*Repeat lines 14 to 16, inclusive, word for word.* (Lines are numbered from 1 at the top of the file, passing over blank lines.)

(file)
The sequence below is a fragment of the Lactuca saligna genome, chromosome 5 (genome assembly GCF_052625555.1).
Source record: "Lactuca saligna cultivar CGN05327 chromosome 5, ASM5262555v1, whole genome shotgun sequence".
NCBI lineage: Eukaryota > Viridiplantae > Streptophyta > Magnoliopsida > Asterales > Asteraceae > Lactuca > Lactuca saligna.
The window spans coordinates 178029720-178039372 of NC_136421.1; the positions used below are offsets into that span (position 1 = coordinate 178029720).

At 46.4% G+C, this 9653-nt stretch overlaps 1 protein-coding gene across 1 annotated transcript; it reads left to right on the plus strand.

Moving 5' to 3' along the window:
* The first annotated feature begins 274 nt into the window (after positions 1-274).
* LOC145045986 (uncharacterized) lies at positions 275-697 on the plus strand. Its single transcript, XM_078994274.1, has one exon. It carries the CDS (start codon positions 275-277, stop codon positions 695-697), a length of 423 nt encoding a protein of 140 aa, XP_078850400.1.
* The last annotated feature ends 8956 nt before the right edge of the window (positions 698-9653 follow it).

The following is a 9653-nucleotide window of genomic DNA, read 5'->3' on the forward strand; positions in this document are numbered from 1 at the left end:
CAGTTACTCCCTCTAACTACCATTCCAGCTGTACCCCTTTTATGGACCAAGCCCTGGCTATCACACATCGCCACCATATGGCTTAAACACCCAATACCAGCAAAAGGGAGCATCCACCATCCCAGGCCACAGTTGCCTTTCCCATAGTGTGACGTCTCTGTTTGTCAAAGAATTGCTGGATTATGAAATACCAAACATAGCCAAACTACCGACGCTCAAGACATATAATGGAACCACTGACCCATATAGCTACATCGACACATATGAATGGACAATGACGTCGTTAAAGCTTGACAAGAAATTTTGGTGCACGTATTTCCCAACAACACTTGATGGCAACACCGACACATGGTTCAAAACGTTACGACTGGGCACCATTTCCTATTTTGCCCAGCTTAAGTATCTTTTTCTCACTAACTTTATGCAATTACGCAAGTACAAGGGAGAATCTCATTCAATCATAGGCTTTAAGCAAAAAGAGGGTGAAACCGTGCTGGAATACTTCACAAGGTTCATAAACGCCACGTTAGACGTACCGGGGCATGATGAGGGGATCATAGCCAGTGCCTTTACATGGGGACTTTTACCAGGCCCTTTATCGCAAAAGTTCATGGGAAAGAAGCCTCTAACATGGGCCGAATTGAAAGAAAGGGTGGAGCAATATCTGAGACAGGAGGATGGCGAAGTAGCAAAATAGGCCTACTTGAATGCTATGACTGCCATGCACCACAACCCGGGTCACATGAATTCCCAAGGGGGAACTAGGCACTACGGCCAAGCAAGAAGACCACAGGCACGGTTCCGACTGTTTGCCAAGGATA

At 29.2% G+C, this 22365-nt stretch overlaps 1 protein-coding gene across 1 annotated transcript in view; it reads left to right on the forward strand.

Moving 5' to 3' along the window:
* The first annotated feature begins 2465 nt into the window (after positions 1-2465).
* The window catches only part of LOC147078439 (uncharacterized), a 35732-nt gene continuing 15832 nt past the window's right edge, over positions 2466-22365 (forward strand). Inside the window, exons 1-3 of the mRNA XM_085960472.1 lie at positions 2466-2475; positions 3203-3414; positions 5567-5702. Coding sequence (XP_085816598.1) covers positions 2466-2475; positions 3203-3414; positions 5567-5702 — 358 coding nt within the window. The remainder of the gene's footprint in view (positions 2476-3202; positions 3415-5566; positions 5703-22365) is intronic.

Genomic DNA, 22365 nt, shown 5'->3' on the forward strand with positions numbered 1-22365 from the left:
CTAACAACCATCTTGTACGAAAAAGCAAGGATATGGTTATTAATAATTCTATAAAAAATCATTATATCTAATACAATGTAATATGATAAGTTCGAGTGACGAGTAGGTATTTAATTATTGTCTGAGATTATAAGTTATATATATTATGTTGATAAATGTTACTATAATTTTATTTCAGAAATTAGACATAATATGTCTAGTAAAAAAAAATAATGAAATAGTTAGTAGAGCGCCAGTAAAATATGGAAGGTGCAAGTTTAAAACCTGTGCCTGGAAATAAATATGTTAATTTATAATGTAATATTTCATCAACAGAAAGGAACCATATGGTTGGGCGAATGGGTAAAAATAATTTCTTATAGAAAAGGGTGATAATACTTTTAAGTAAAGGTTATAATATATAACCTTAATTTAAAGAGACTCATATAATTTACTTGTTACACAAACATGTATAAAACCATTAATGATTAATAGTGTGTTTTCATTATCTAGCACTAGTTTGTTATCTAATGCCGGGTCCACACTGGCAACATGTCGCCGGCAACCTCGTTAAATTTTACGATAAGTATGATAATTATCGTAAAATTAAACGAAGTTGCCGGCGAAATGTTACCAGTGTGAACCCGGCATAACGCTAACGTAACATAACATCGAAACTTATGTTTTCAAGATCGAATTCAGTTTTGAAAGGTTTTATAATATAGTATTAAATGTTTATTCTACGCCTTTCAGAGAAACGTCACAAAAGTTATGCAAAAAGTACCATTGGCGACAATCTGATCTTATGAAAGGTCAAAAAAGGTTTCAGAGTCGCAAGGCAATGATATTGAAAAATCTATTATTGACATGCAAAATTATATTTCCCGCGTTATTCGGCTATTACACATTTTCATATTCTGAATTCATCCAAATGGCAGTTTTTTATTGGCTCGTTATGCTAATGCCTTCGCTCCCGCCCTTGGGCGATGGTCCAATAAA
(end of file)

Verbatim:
* The first annotated feature begins 2465 nt into the window (after positions 1-2465).
* The window catches only part of LOC147078439 (uncharacterized), a 35732-nt gene continuing 15832 nt past the window's right edge, over positions 2466-22365 (forward strand). Inside the window, exons 1-3 of the mRNA XM_085960472.1 lie at positions 2466-2475; positions 3203-3414; positions 5567-5702. Coding sequence (XP_085816598.1) covers positions 2466-2475; positions 3203-3414; positions 5567-5702 — 358 coding nt within the window. The remainder of the gene's footprint in view (positions 2476-3202; positions 3415-5566; positions 5703-22365) is intronic.

Genomic DNA, 22365 nt, shown 5'->3' on the forward strand with positions numbered 1-22365 from the left: